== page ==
Stomach bloating is a physical clue our digestive system isn’t working optimally, and this can be due to a variety of reasons. Eating too quickly is a common cause as it robs the body of the chance to track its consumption and send the appropriate satiety signals to the brain.
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This means you can end up feeling overly full and with a distended, bloated stomach.
An unexpected daily habit could also be causing your bloating, according to David Wiener, Nutrition Specialist at leading fitness app Freeletics.
David told Express.co.uk that being distracted when eating can lead to a bloated stomach.
He said: “Eating on the go, in front of the tv or at your desk can affect digestion.
“The digestive process starts in the brain and begins even before food enters the stomach. This is because the sight, smell, thought or taste of food stimulates the digestive process.
“When we are focused on other things rather than our food, this phase is inhibited which can contribute to bloating.”
Other everyday habits which could be causing your bloating, according to David, are not chewing properly, chewing gum, dehydration, stress, eating too late at night, and food allergies.
Not chewing properly
Not chewing food properly can significantly contribute to bloating and other digestive issues.
David explained: “This is because chewing helps to mechanically break down food and release digestive enzymes in saliva. Bypassing this important stage of digestion puts more pressure on the rest of the digestive tract, meaning food may sit longer in the gut fermenting and producing gas. Inhaling your food also means you are likely to swallow more air, only adding to the problem.
“Try to chew your food at least 20 times before swallowing and put your cutlery down between each mouthful.”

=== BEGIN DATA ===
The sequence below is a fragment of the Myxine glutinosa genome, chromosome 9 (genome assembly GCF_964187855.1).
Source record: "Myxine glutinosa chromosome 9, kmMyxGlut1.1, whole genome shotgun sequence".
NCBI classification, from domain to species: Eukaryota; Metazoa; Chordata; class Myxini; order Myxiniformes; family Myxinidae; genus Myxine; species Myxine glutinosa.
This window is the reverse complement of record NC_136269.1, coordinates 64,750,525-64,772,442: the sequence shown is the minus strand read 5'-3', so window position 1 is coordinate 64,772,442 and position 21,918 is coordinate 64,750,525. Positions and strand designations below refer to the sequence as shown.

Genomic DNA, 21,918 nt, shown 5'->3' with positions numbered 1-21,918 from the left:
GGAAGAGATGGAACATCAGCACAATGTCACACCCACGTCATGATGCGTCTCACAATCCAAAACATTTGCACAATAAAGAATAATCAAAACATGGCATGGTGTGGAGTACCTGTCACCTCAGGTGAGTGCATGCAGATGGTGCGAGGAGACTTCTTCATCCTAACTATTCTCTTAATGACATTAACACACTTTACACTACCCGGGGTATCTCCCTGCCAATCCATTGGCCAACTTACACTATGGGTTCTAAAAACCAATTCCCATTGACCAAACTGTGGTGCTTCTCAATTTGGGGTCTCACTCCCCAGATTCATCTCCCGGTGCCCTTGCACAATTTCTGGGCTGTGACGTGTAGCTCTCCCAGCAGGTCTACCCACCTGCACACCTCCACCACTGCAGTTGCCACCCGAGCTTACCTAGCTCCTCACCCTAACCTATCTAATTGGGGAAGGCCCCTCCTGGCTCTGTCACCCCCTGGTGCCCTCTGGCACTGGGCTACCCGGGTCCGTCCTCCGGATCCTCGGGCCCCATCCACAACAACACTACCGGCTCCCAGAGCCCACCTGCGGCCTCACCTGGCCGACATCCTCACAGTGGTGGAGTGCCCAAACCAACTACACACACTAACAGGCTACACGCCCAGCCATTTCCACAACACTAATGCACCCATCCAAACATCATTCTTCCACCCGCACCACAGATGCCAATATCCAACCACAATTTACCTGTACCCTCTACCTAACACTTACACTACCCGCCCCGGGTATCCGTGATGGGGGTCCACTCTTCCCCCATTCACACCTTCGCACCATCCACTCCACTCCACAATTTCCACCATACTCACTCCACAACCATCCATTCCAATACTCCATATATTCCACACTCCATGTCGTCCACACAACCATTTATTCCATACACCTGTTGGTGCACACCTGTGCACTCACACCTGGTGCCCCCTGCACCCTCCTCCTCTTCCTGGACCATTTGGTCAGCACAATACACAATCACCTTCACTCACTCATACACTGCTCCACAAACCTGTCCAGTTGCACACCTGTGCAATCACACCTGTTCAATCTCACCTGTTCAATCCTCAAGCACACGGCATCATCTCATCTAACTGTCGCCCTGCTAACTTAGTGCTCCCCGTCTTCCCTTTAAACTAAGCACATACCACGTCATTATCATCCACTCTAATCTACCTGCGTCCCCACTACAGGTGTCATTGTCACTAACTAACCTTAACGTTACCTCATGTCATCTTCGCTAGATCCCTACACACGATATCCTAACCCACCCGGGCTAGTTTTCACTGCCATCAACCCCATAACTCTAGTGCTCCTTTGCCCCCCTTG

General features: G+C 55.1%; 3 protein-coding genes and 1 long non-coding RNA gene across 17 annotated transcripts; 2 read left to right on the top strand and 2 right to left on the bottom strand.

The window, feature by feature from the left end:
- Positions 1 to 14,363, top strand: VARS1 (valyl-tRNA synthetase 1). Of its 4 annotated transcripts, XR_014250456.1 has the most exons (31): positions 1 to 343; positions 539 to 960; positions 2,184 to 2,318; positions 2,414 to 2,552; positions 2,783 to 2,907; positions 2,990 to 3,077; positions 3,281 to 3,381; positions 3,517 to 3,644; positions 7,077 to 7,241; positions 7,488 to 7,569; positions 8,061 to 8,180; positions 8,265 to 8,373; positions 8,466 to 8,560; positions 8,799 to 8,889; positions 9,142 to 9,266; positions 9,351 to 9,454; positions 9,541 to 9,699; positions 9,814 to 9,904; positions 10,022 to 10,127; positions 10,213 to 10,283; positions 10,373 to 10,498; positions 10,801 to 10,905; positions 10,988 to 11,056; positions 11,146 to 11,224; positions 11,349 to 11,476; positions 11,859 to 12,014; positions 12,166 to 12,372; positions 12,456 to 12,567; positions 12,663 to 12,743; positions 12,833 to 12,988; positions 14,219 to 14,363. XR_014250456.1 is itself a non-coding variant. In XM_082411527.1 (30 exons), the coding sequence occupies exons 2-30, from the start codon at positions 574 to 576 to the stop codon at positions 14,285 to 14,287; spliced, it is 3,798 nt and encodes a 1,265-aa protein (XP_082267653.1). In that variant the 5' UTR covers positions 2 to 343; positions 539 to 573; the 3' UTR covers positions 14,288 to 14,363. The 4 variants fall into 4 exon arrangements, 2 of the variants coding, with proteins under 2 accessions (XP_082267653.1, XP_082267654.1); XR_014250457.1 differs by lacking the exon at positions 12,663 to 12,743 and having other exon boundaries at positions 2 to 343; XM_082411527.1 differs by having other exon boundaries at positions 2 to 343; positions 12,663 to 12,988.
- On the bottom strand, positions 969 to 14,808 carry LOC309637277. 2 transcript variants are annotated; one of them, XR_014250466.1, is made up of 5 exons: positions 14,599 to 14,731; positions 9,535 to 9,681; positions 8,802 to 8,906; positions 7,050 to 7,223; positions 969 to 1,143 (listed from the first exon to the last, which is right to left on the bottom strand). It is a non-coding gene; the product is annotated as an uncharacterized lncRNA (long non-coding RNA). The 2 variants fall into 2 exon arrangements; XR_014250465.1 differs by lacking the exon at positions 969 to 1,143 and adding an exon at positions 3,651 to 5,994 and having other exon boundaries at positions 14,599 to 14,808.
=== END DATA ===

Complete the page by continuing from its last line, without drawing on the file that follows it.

When you chew gum, you’re inhaling excess air, which gets trapped in the stomach and intestines, causing you to burp and release gas, said David.
He added: “In addition, sugar-free gum often contains artificial sweeteners, which people can find tricky to digest and, as a result, can exacerbate gas and bloating.”
When your body is dehydrated, it retains fluid, making you feel puffy and bloated.
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David explained: “Drinking lots of water can potentially reduce the likelihood of bloating. This is because dehydration and electrolyte imbalances can halt digestion as, when your body attempts to counter-balance the effects of being dehydrated, it holds on to excess water.”
Our digestive system is particularly susceptible to the effects of stress, advised David.
He said: “When we are stressed we produce less stomach acid and digestive enzymes and our gut bacteria can be negatively affected, increasing the risk of bloating. Remember to take time out for yourself, for example by doing gentle exercise such as walking and yoga, breathing exercises or meditation, and get a good night’s sleep.
“Talking to a professional who can advise on relaxation techniques and/or cognitive behavioural therapy (CBT) has also been shown to be beneficial for those with digestive issues.”
Eating too late at night
Today, the average time people eat their evening meal has gotten considerably later.
David said: “Whilst this may allow you to work late or pack more social events into your evenings, eating too close to going to bed puts additional strain on the digestive system.”
Food allergies, sensitives or intolerances can lead to bloating.
David explained: “The two most common forms of food that lead to bloating are dairy products and foods containing gluten.
“Even people who are not officially diagnosed as being allergic can experience sensitivity to these foods and experience constipation and bloating.”
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